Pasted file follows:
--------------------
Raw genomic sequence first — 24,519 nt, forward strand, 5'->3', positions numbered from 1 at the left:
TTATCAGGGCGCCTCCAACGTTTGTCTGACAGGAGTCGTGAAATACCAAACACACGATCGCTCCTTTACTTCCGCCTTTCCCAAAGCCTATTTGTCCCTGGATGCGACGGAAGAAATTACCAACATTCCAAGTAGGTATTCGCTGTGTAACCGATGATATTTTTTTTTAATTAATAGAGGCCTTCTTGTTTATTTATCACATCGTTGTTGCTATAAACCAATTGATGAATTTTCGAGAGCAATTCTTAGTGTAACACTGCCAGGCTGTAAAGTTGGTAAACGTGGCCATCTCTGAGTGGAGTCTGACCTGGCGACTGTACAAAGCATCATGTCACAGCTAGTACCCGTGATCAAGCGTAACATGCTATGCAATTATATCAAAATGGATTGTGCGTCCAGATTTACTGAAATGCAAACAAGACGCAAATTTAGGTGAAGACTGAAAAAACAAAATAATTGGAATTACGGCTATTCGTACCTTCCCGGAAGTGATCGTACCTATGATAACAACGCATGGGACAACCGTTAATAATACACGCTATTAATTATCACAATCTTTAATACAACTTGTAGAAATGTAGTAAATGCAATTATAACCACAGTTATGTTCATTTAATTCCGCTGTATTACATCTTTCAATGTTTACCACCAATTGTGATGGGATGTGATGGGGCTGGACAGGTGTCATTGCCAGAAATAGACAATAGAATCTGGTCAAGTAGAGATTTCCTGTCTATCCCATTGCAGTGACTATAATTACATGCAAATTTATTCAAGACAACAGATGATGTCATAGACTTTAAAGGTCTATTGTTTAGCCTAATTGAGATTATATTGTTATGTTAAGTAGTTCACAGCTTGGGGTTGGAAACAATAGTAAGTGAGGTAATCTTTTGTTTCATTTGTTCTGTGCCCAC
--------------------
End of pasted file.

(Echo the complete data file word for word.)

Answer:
Raw genomic sequence first — 24,519 nt, forward strand, 5'->3', positions numbered from 1 at the left:
TTATCAGGGCGCCTCCAACGTTTGTCTGACAGGAGTCGTGAAATACCAAACACACGATCGCTCCTTTACTTCCGCCTTTCCCAAAGCCTATTTGTCCCTGGATGCGACGGAAGAAATTACCAACATTCCAAGTAGGTATTCGCTGTGTAACCGATGATATTTTTTTTTAATTAATAGAGGCCTTCTTGTTTATTTATCACATCGTTGTTGCTATAAACCAATTGATGAATTTTCGAGAGCAATTCTTAGTGTAACACTGCCAGGCTGTAAAGTTGGTAAACGTGGCCATCTCTGAGTGGAGTCTGACCTGGCGACTGTACAAAGCATCATGTCACAGCTAGTACCCGTGATCAAGCGTAACATGCTATGCAATTATATCAAAATGGATTGTGCGTCCAGATTTACTGAAATGCAAACAAGACGCAAATTTAGGTGAAGACTGAAAAAACAAAATAATTGGAATTACGGCTATTCGTACCTTCCCGGAAGTGATCGTACCTATGATAACAACGCATGGGACAACCGTTAATAATACACGCTATTAATTATCACAATCTTTAATACAACTTGTAGAAATGTAGTAAATGCAATTATAACCACAGTTATGTTCATTTAATTCCGCTGTATTACATCTTTCAATGTTTACCACCAATTGTGATGGGATGTGATGGGGCTGGACAGGTGTCATTGCCAGAAATAGACAATAGAATCTGGTCAAGTAGAGATTTCCTGTCTATCCCATTGCAGTGACTATAATTACATGCAAATTTATTCAAGACAACAGATGATGTCATAGACTTTAAAGGTCTATTGTTTAGCCTAATTGAGATTATATTGTTATGTTAAGTAGTTCACAGCTTGGGGTTGGAAACAATAGTAAGTGAGGTAATCTTTTGTTTCATTTGTTCTGTGCCCAC